Although this visual format may seem similar to a timeline, it’s different in the sense that it refers specifically to the description of a process.
This will often showcase a step-by-step process, like we see above in the customer journey. This can also be a process for creating an online course, putting together a business plan or even the process of making a decision.
Another common use for infographics is making comparisons between two products, people, ideas, things, events or places.
Besides comparing two products side by side, this type of infographic can also be used to visually contrast and compare seemingly opposing things to reveal similarities, differences and relative advantages.
One of the easiest ways to visually communicate trends across a region – local, national or global – is to use a location infographic.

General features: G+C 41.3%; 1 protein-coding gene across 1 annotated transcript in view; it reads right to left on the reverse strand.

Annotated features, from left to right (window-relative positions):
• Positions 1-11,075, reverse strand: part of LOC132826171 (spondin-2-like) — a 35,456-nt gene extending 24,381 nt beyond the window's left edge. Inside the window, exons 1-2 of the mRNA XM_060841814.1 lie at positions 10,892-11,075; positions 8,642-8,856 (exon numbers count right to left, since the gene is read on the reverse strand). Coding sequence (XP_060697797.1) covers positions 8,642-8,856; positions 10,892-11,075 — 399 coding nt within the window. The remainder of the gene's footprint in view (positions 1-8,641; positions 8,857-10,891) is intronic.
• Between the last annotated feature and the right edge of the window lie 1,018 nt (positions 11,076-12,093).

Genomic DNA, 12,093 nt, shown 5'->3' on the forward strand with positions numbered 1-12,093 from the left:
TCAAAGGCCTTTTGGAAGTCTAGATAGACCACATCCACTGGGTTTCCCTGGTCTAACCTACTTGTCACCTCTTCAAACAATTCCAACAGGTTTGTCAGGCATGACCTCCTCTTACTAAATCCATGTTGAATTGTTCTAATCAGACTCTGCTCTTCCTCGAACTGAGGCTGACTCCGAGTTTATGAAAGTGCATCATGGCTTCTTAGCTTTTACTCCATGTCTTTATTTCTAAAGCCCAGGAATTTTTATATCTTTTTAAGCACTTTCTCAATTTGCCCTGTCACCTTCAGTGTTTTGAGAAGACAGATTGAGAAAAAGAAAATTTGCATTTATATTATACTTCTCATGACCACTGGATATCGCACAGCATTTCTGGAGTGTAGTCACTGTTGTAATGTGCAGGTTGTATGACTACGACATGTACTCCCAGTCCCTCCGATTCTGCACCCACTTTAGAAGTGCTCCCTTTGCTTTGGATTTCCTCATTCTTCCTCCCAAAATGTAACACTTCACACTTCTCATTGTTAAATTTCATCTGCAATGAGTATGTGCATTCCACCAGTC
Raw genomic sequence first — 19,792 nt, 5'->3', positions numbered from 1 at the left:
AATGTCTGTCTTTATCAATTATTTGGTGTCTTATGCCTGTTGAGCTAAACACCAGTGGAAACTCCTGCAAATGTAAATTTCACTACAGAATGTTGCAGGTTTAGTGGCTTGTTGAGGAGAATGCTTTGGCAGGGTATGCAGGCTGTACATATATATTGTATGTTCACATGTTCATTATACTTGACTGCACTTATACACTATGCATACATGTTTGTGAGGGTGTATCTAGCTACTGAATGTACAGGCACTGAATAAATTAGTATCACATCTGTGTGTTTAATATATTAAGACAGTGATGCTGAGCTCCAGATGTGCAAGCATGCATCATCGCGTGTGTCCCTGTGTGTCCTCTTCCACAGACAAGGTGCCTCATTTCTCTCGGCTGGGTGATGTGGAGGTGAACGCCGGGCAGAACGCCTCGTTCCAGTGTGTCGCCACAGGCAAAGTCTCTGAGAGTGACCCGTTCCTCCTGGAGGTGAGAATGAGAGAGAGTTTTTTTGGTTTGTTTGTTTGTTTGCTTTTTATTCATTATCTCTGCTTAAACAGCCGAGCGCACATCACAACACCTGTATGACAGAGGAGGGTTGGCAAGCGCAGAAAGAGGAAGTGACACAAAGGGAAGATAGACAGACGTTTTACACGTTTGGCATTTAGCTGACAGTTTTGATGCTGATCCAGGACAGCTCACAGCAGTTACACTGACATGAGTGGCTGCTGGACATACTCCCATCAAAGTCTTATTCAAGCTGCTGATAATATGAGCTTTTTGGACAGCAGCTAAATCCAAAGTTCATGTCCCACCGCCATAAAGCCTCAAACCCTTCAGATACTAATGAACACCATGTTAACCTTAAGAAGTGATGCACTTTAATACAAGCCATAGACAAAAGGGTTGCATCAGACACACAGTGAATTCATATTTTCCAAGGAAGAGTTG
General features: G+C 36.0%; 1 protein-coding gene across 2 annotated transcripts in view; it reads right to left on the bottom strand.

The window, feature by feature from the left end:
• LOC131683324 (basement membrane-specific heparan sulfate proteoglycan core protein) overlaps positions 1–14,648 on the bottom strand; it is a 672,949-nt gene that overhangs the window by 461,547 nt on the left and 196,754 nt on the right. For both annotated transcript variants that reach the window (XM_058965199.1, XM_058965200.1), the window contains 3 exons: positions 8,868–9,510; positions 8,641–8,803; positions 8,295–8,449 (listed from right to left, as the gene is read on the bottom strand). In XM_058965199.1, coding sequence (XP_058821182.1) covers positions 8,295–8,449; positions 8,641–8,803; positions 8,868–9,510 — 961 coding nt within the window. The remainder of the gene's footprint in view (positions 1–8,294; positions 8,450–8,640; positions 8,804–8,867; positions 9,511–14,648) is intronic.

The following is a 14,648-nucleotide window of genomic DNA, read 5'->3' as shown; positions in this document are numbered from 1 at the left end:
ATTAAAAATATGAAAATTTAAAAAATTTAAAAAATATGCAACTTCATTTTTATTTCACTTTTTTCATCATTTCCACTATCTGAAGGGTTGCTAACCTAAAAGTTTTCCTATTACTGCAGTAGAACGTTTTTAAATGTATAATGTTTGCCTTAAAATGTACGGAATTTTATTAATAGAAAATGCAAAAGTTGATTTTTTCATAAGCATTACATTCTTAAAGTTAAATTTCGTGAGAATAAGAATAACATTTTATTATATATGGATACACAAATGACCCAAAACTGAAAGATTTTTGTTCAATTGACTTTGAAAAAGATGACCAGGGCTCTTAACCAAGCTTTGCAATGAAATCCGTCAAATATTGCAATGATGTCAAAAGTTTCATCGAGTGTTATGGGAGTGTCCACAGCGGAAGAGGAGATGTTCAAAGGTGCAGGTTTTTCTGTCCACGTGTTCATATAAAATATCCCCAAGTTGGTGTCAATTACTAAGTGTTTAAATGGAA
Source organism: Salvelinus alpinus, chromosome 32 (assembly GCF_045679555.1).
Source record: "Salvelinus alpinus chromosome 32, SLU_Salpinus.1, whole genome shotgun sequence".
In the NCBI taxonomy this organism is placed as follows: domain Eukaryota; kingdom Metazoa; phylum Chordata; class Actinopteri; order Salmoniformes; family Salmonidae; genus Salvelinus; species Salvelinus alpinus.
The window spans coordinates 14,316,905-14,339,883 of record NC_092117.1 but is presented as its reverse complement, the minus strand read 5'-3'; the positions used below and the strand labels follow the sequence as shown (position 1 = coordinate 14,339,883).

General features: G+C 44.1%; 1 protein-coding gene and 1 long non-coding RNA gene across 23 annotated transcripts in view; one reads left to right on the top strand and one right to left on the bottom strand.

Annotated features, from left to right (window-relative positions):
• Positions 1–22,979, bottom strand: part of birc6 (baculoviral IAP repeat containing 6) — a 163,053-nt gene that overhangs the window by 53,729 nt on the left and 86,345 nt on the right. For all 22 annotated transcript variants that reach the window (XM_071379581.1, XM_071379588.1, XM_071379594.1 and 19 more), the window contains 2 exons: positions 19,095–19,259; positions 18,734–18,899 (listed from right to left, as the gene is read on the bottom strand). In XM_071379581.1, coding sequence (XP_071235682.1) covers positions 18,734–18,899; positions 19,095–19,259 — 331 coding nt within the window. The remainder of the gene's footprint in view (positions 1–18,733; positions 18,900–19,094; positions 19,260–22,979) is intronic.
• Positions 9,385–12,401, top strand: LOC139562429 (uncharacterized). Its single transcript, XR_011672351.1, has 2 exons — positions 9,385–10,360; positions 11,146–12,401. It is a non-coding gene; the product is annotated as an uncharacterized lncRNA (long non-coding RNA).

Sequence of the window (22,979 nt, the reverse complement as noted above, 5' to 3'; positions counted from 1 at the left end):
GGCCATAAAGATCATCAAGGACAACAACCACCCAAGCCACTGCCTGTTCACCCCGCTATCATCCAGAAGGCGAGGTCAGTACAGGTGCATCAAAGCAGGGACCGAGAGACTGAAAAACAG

Usually in the form of a map with icons and color-coded regions, this type of visual is ideal for comparing regional and global statistics on a relevant subject that readers care about.
For example, one idea could be a map of crime rates across different states, and another could be comparisons of cost of living. This could also be used to show a visual representation of the expansion of a company across the world.
A flowchart infographic can be used in a variety of different ways. You can showcase a team heading up a project, like we see above, or an organization’s team hierarchy.
You can also showcase decisions, processes and other types of information with a flowchart. These can be easily customized with lines and shapes to create any type of visual flow to share with an audience.
This type of chart organizes information according to levels – whether it be level of importance, level of difficulty, income level, etc.
Although most commonly seen in the shape of a pyramid, as in the example above, this type of infographic can also be seen in the form of an organizational chart.
The key function of this type of visual is to compare the different levels and show the relation between each of them.